Submitted to: Electronic Publication
Publication Type: Peer Reviewed Journal
Publication Acceptance Date: 7/2/2020
Publication Date: 7/23/2020
Citation: Young, E.O. 2020. Soil nutrient managmement: Fueling agroecosystem sustainability. Electronic Publication. https://doi.org/10.1080/14735903.2020.1792679.
Interpretive Summary: Production and efficiency of agricultural systems must increase to meet global food demand while mitigating nutrient losses to air and water. Managing the amount, form, timing, and placement of crop nutrients to optimize crop yield/quality while minimizing losses to the environment (nutrient management) is a critical component of sustainability. Crop yield has traditionally been the main focus of agriculture, however high input costs, low/variable commodity prices, erratic weather, societal externalities (water and air quality) and stringent regulations necessitate both economic and environmental efficiency measures. Nutrient use efficiency (NUE) estimates the quantity of applied nutrient taken up by a crop during the season and is affected by soil type, weather, crop species, tillage and other management factors and varies widely. Most fertility guidelines are based on the probability of optimum economic yield, which accounts for the reduction in yield with continued nutrient application beyond optimal. While progress has been made toward improving NUE, much work remains. Dynamic N mass balance and other farm system nutrient management modeling tools aimed at incorporating weather, soil biogeochemical processes, and management factors show promise for enhancing NUE but need further testing. Precision-based and real-time modeling tools can enhance NUE while targeting nutrient mitigation practices where necessary.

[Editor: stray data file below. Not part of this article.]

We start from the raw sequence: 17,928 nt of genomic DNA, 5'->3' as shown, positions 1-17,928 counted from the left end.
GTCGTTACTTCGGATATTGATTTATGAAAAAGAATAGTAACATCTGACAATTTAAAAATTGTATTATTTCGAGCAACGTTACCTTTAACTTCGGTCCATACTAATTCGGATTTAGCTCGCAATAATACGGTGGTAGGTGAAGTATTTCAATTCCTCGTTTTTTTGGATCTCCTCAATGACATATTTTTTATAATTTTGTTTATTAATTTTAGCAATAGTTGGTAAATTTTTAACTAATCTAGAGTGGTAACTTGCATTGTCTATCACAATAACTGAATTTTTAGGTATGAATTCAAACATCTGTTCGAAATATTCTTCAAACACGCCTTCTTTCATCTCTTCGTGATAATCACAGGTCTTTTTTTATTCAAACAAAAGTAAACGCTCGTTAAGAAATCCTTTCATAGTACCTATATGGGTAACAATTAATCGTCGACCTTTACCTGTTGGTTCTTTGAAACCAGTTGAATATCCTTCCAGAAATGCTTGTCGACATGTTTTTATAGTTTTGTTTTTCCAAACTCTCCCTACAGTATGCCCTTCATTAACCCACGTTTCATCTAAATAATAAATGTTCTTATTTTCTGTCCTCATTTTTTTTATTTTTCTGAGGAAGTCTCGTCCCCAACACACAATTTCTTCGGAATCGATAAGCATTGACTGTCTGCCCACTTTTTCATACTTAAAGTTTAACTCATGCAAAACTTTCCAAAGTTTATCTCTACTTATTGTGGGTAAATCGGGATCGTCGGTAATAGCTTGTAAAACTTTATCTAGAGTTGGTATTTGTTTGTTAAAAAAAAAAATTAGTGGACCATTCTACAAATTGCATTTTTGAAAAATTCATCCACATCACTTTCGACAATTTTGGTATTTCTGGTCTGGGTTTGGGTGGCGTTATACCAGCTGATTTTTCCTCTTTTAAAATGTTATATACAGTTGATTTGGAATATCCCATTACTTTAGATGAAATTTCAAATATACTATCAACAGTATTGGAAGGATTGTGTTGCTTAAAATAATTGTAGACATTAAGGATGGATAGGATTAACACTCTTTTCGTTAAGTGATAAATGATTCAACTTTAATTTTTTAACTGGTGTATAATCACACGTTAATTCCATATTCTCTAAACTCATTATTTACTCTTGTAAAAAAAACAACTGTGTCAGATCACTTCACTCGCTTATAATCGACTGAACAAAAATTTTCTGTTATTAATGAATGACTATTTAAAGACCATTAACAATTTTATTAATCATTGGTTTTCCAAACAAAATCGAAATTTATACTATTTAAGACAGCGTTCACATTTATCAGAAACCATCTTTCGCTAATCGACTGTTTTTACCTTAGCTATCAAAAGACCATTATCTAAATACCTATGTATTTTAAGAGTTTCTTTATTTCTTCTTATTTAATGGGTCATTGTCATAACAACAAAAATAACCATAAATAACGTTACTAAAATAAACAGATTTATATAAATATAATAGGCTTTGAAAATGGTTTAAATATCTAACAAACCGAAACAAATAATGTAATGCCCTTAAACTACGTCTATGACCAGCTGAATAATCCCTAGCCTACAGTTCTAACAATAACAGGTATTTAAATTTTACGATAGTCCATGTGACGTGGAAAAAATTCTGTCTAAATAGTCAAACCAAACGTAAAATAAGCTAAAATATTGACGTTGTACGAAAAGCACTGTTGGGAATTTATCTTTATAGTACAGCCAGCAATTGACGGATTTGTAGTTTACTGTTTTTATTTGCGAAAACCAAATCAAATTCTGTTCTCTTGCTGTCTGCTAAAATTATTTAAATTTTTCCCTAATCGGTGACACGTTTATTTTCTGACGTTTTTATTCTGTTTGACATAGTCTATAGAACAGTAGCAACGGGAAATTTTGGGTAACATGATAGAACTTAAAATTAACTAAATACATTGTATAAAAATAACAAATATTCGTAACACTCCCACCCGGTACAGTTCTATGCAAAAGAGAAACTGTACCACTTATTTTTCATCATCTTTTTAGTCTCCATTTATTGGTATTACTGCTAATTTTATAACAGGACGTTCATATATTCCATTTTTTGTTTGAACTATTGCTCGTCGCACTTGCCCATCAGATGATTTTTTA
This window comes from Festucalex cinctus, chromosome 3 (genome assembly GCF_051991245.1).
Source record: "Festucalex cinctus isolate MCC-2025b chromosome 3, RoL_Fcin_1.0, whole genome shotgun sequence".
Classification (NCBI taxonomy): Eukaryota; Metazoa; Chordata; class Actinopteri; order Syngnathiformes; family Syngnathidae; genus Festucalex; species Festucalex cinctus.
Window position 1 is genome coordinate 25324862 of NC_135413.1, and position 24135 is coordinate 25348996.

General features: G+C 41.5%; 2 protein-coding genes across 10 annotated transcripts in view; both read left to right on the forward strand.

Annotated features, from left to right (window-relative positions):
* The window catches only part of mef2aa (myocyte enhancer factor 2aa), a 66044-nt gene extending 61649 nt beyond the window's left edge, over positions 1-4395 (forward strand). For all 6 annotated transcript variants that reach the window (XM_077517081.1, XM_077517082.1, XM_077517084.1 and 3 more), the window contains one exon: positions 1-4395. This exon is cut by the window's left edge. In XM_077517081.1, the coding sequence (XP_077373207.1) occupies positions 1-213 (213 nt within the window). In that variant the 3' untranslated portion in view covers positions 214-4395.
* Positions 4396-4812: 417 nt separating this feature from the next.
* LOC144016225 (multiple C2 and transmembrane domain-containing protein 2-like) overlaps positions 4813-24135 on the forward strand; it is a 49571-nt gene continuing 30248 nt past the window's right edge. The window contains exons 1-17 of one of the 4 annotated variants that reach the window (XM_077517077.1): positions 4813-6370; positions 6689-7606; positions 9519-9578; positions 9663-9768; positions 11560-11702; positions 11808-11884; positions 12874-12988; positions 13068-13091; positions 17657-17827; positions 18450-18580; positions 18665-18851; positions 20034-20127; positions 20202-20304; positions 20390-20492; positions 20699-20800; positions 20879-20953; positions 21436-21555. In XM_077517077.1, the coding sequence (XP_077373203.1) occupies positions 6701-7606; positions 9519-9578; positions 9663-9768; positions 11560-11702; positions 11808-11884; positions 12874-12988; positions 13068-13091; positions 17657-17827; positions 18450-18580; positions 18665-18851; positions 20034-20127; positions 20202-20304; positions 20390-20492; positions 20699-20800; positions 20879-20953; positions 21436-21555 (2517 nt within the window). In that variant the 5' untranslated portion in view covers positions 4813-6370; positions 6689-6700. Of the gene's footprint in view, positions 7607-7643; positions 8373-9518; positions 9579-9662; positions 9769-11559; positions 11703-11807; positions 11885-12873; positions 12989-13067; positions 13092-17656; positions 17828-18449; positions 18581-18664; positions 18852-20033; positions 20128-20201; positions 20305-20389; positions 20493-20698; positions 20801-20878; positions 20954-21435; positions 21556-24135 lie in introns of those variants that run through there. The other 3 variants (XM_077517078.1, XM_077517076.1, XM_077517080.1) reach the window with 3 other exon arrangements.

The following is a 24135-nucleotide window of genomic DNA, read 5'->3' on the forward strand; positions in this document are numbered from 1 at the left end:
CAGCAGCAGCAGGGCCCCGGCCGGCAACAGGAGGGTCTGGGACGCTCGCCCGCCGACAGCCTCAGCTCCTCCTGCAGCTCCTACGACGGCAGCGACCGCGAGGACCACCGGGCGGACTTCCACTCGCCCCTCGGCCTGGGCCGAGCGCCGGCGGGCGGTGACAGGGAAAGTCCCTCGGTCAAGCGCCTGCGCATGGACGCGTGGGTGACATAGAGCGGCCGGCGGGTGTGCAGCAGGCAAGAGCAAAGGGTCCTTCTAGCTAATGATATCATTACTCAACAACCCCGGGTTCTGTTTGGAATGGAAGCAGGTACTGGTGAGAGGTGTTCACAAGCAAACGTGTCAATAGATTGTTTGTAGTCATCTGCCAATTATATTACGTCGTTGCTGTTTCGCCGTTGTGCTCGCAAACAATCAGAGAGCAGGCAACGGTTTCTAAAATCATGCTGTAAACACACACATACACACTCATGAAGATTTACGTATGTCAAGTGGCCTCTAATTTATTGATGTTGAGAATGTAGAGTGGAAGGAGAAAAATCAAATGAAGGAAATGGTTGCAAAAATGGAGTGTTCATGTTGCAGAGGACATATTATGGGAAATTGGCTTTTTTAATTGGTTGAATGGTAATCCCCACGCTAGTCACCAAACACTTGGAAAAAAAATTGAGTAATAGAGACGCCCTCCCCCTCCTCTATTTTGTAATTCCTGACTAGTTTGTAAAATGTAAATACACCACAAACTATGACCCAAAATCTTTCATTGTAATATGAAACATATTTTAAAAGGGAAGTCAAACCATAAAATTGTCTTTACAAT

Technical Abstract: Agricultural production must approximately double to support global population by the year 2050. Determining best practices for enhancing nutrient use efficiency (NUE) while promoting soil health and water quality will become increasingly relevant for farms of all sizes. Developing a nutrient management plan using realistic crop yield goals and regional fertility guidelines are important first steps to developing a nutrient management plan. Due to the complexity of nutrient cycling and factors affecting crop growth/nutrient loss (soil spatial variability, climate/weather, soils, and topography), real-time geospatial tools and variable rate fertilizer application can increase NUE compared to uniform rate applications. Crops such as corn and sugarcane require large amounts of fertilizer N and more advanced modeling tools in addition to more routine testing (i.e., soil/tissue testing, static N budgeting) are needed to optimize NUE and reduce losses to runoff water and the atmosphere. Real-time, dynamic N simulation models may improve N management by accounting for losses driven by early season weather compared to static approaches, but additional field testing and validation are needed. Whole-farm system models in dairy and livestock operations aim to simulate major biophysical farm components (including weather-driven soil-water and field nutrient dynamics) to better quantify nutrient loss pathways and determine practices to increase NUE. Real-time geospatial/precision-based modeling tools offer the potential to increase NUE while targeting mitigation practices where necessary and should be encouraged at a range of farm scales.